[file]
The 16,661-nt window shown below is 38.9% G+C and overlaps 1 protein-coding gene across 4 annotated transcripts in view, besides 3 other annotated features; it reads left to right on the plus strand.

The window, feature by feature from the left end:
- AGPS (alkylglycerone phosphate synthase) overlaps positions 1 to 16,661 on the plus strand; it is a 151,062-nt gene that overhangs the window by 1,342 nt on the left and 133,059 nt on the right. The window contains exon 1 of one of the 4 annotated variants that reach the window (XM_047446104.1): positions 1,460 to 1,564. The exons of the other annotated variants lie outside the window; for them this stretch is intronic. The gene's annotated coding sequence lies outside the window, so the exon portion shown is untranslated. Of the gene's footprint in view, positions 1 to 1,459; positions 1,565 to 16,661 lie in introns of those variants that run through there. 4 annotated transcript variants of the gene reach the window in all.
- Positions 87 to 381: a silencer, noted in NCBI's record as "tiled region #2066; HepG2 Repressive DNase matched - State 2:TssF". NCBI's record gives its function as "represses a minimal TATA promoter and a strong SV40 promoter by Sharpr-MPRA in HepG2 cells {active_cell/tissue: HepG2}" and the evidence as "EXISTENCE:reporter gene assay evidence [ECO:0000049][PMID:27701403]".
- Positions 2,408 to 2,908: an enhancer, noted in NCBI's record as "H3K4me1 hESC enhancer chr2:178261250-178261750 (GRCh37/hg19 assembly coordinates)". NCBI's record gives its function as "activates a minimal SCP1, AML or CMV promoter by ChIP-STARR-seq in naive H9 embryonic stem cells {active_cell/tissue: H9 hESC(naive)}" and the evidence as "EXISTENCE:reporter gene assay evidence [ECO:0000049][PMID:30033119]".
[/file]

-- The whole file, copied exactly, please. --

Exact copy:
The 16,661-nt window shown below is 38.9% G+C and overlaps 1 protein-coding gene across 4 annotated transcripts in view, besides 3 other annotated features; it reads left to right on the plus strand.

The window, feature by feature from the left end:
- AGPS (alkylglycerone phosphate synthase) overlaps positions 1 to 16,661 on the plus strand; it is a 151,062-nt gene that overhangs the window by 1,342 nt on the left and 133,059 nt on the right. The window contains exon 1 of one of the 4 annotated variants that reach the window (XM_047446104.1): positions 1,460 to 1,564. The exons of the other annotated variants lie outside the window; for them this stretch is intronic. The gene's annotated coding sequence lies outside the window, so the exon portion shown is untranslated. Of the gene's footprint in view, positions 1 to 1,459; positions 1,565 to 16,661 lie in introns of those variants that run through there. 4 annotated transcript variants of the gene reach the window in all.
- Positions 87 to 381: a silencer, noted in NCBI's record as "tiled region #2066; HepG2 Repressive DNase matched - State 2:TssF". NCBI's record gives its function as "represses a minimal TATA promoter and a strong SV40 promoter by Sharpr-MPRA in HepG2 cells {active_cell/tissue: HepG2}" and the evidence as "EXISTENCE:reporter gene assay evidence [ECO:0000049][PMID:27701403]".
- Positions 2,408 to 2,908: an enhancer, noted in NCBI's record as "H3K4me1 hESC enhancer chr2:178261250-178261750 (GRCh37/hg19 assembly coordinates)". NCBI's record gives its function as "activates a minimal SCP1, AML or CMV promoter by ChIP-STARR-seq in naive H9 embryonic stem cells {active_cell/tissue: H9 hESC(naive)}" and the evidence as "EXISTENCE:reporter gene assay evidence [ECO:0000049][PMID:30033119]".